Authoress: Welcome, Beth! As you know, you've been claimed as one of Miss Snark's First Victim's success stories. Can you share your timeline so readers can see why?
Beth: I started writing the book during Christmas break 2008, and finished it at the end of the spring semester in 2009. I edited and revised over summer break, but kept dithering on whether it was truly done or not. I usually query very fast, but I felt like this work was special, and worried about rejections for the first time. Fortunately, that's about the same time that you had your query contest! I ended up entering, and Jodi requested a partial (the contest is HERE). Jodi gave me some great suggestions, particularly about the first chapter. Critique partners had been telling me for ages that I should start with a different chapter, but it was Jodi's suggestion on it that really put me over the edge. I changed that first chapter and started querying agents in September!
Authoress: This interview is exciting for me, because I've had the privilege to watch your novel move from "Query Contest" entry to agented to sold. So let me start by saying that when I read your excerpt in the contest, I was HOOKED! How did you come up with such a cool story idea? And how long did it take you from concept to completed novel?
Beth: The premise for the novel came from reading a lot of other books in my genre. I read Jeanne du Prau's THE CITY OF EMBER, and it really reminded me a lot of what I loved about Agatha Christie's MOUSETRAP: a contained mystery, where all the suspects and all the victims are trapped together. I wanted to do something similar with a new setting. My original idea was a cruise ship, but that wasn't weird enough for me. I read Mary Pearson's THE ADORATION OF JENNA FOX and realized that science fiction can be done without much science--which perfectly appealed to me. So my setting became a space ship. But I still lacked a real plot. I had an idea for a murder mystery, but felt like it lacked oomph. Then I read THE THIEF by Megan Whalen Turner--I won't ruin the plot, but the way she developed the twist through an unreliable narrator was cool, and sparked the idea for my own twist.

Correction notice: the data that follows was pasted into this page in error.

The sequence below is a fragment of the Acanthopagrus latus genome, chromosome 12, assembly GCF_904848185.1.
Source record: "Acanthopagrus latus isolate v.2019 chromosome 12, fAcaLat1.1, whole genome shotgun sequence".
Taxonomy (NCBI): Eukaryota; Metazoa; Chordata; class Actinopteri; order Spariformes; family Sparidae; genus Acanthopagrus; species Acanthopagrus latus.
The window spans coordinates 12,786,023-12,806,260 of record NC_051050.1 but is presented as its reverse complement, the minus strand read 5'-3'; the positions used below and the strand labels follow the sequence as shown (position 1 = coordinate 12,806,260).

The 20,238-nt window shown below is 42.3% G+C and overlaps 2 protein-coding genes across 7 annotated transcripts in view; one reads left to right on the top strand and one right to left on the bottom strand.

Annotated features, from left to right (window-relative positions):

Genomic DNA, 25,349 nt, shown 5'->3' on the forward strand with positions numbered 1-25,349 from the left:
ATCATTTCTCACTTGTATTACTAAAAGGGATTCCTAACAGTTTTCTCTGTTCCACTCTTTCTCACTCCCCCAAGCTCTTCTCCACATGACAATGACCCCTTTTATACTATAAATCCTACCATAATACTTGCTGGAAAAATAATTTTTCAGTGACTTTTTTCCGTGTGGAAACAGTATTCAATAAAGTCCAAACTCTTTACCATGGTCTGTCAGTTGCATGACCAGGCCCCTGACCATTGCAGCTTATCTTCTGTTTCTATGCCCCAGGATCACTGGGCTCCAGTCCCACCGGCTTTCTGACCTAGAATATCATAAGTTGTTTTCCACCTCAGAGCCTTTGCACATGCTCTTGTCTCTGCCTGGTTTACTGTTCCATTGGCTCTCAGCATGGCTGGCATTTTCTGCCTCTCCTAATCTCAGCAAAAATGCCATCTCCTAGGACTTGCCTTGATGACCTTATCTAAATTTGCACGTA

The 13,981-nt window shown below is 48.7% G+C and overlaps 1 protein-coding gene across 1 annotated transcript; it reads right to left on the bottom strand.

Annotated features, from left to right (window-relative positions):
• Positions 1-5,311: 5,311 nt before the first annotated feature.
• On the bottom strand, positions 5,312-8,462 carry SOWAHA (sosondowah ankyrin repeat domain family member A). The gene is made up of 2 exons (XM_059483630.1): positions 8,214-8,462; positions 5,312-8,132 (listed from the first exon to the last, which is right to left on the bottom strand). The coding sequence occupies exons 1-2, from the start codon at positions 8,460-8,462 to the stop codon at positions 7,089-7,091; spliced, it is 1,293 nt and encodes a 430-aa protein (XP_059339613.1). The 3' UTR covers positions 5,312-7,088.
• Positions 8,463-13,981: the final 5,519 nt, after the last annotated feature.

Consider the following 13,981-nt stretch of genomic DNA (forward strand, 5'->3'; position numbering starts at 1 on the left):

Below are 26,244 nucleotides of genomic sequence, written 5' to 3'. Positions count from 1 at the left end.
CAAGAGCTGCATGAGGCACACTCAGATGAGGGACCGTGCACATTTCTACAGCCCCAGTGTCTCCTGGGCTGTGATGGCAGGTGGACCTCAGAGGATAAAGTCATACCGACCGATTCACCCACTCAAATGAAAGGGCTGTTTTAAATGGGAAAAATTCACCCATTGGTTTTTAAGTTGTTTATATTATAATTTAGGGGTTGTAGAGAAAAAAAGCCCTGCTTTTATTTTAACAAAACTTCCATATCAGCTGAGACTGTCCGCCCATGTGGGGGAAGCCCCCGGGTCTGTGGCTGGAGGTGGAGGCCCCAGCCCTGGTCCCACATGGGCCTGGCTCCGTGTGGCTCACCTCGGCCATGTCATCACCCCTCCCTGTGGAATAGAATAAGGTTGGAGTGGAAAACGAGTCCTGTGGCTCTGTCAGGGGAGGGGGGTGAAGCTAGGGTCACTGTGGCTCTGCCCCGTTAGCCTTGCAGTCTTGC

And that's a LOT of explanation for what happened in a relatively short amount of time--a few months of germinating those ideas around in my head. From there, I started writing a rough draft over Christmas break 2008, and wrote throughout the spring semester following. I sent to crit partners and revised over the summer, then subbed to your Query Contest in August. I changed the beginning based on Jodi's and the commenter's comments, and queried in September.
Authoress: It's especially interesting to hear how the inspiration for your story came from a variety of other novels (I loved THE CITY OF EMBER!).
I remember LOVING your premise when I read your excerpt in Jodi's Query Contest last year. I also remember that your story was written in first person present tense. What led to that decision? Do you feel that writing in present tense is more challenging?
Beth: It was a complete accident to write in first person present. Not only had I never done it before, but I tended to hate books written in first person present tense (this was before THE HUNGER GAMES, mind). As a matter of fact, if you look at some of my old reviews of books, you'll see me disparaging the use of first person present tense.
But when I started writing the story, it came out as first person present. Although conscious of it being first person, I actually didn't realize I was writing in present tense until I was a good fifty or so pages into the writing. It didn't occur to me that it was present tense until I accidentally typed in "said" instead of "say" and realized that the whole time I was writing in first person present.
Authoress: Sounds like your story made up its own mind about the tense. :)
So in thinking about your time line, it wasn't a particularly long journey from Query Contest to revisions to queries to representation. What was the "take-away" from your feedback on the contest that most strongly impacted your work? How intense was your "season of editing" prior to querying?
Beth: I had already done MAJOR revisions to the work before the Query Contest--I didn't want to waste an entry in one of your awesome contests with a work that wasn't ready. When I entered the Query Contest, I thought it was done, but had reservations about the all-to-crucial beginning. I knew it was OK...but it was just OK, not stellar. Fortunately, because of the contest and the feedback from both Jodi and the other people kind enough to comment, I got the idea needed to completely change my first chapter, and with that final bit, was ready to submit to agents!